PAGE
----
The Bristol Dirt Race. There’s no doubt that NASCAR’s first dirt race since 1970 got people’s attention.
Something else that got people’s attention was the announcement during Monday’s race (March 29) that the Bristol Dirt Race would return in 2022. It came as a surprise to some for many reasons, including the challenges NASCAR faced over the weekend. Some challenges that may not be fixed in the years ahead.
However, the race was still entertaining and still served its purpose. This led us to ask: Did NASCAR make the right decision in bringing back the Bristol Dirt Race in 2022? Brad Harrison and Clayton Caldwell examine that topic.
This Weekend Was a Success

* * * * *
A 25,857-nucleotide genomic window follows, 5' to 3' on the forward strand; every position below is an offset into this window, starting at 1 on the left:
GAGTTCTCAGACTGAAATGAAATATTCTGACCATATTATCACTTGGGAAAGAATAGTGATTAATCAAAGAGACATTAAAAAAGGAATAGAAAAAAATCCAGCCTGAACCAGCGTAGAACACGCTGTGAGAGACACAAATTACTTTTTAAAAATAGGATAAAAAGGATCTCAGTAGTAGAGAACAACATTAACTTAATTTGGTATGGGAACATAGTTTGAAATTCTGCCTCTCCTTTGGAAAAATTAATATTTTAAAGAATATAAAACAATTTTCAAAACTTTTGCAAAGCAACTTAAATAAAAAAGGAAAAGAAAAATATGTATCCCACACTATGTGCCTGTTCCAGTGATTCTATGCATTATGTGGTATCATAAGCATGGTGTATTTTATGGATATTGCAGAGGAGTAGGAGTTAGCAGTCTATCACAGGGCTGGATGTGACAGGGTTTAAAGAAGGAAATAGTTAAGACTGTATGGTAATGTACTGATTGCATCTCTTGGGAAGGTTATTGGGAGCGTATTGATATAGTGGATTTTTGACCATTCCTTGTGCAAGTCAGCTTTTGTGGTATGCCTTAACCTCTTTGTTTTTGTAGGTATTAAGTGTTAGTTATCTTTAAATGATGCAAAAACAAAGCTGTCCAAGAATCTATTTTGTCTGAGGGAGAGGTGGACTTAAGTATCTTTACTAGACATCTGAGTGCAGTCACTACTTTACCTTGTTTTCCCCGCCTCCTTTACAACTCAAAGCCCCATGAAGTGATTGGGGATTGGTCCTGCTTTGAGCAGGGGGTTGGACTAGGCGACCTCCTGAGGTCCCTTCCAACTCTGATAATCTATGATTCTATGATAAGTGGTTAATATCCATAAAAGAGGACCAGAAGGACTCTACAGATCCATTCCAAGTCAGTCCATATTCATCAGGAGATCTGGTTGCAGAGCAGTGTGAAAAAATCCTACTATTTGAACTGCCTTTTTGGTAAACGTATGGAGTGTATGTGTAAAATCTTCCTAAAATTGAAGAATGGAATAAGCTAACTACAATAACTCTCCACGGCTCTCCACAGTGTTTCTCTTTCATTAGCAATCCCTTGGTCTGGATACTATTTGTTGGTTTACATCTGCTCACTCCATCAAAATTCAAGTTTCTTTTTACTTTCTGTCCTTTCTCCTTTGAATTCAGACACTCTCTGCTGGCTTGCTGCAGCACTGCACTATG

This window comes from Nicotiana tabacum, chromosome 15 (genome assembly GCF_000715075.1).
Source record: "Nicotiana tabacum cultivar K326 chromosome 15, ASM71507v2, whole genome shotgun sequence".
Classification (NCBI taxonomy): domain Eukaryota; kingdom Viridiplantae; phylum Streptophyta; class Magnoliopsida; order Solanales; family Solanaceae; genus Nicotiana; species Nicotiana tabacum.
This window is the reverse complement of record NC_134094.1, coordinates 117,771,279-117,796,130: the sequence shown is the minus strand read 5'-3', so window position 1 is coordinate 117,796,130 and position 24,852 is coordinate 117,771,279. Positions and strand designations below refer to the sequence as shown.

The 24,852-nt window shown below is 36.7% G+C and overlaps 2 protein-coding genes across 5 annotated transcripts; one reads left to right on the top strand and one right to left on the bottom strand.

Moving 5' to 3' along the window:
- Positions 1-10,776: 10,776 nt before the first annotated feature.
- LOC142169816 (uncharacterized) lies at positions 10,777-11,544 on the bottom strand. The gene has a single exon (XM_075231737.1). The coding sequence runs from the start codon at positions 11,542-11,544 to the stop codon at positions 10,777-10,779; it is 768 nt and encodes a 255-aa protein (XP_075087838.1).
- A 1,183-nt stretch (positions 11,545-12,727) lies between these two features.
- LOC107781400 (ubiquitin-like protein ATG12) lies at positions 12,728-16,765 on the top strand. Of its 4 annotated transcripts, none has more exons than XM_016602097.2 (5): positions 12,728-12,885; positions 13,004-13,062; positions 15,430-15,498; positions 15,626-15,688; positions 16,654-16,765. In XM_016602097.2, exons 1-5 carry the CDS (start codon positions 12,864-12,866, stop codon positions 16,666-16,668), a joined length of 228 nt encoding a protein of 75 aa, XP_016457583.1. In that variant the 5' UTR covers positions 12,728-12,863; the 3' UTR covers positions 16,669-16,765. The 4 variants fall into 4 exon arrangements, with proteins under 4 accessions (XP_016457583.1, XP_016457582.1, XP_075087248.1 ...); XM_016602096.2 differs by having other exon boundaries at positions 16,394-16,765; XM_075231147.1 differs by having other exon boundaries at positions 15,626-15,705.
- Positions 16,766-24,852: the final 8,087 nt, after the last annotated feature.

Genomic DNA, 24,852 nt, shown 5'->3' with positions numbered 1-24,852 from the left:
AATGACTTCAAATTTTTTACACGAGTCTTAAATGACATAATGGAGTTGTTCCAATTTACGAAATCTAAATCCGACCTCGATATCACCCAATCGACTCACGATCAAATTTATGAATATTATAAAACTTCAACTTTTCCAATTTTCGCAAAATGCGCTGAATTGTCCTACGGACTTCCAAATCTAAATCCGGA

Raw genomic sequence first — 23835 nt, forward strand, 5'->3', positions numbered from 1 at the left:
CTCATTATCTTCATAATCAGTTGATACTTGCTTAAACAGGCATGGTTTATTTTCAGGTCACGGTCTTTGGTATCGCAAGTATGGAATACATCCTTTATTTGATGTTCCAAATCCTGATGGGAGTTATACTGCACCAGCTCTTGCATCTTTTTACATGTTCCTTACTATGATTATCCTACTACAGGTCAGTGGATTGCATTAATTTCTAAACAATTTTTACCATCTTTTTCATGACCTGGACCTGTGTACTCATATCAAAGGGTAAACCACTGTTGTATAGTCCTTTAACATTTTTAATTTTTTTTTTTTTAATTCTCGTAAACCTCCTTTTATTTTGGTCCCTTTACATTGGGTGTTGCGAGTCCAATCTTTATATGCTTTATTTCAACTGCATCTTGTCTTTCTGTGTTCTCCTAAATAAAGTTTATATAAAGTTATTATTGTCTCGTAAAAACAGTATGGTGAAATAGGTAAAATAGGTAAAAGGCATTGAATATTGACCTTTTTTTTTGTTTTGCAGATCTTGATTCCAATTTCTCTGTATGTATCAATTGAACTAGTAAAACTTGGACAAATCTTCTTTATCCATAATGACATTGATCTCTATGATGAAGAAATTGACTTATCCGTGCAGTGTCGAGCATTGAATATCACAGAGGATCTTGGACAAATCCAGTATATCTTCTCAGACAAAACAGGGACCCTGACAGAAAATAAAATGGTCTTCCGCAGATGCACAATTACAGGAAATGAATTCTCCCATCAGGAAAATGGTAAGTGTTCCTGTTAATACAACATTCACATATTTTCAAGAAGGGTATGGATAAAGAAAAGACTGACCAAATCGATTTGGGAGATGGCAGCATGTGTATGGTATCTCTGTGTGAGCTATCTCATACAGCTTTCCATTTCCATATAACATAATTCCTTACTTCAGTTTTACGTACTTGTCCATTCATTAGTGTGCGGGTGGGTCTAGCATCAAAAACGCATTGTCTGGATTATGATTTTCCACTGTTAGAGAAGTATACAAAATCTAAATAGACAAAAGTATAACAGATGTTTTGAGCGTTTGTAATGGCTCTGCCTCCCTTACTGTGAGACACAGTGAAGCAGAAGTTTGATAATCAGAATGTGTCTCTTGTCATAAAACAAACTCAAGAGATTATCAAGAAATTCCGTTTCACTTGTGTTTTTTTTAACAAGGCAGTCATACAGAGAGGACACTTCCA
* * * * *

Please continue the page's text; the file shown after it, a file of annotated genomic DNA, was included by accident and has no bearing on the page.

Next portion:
Before the green flag was dropped … even if it was a day later than planned, the return of NASCAR’s top division to dirt was a success and, yes, deserving of a return of Bristol Motor Speedway’s dirt surface in 2022.
NASCAR and its fans won before the race began. The sport entered the national conversation through the weekend with the excitement of Bristol, and that was during March Madness. That speaks volumes.
In a time when Bristol’s spring race has been plagued in recent years by large swaths of the grandstands disguised as empty seats, the event became must-see TV in the lead up … and the number of fans showing up on Monday reflected that.